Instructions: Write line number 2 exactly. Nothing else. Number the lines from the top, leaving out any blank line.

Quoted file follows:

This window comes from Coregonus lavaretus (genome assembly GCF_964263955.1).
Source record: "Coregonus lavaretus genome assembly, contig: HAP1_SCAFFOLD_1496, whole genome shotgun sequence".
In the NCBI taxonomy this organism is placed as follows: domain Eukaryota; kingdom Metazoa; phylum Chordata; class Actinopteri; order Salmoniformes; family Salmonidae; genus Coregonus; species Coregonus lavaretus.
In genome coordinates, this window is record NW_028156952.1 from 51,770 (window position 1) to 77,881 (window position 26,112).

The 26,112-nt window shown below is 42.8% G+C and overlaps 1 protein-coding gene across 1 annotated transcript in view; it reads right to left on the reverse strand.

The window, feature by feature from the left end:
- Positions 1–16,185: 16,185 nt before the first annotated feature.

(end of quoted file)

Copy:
Source record: "Coregonus lavaretus genome assembly, contig: HAP1_SCAFFOLD_1496, whole genome shotgun sequence".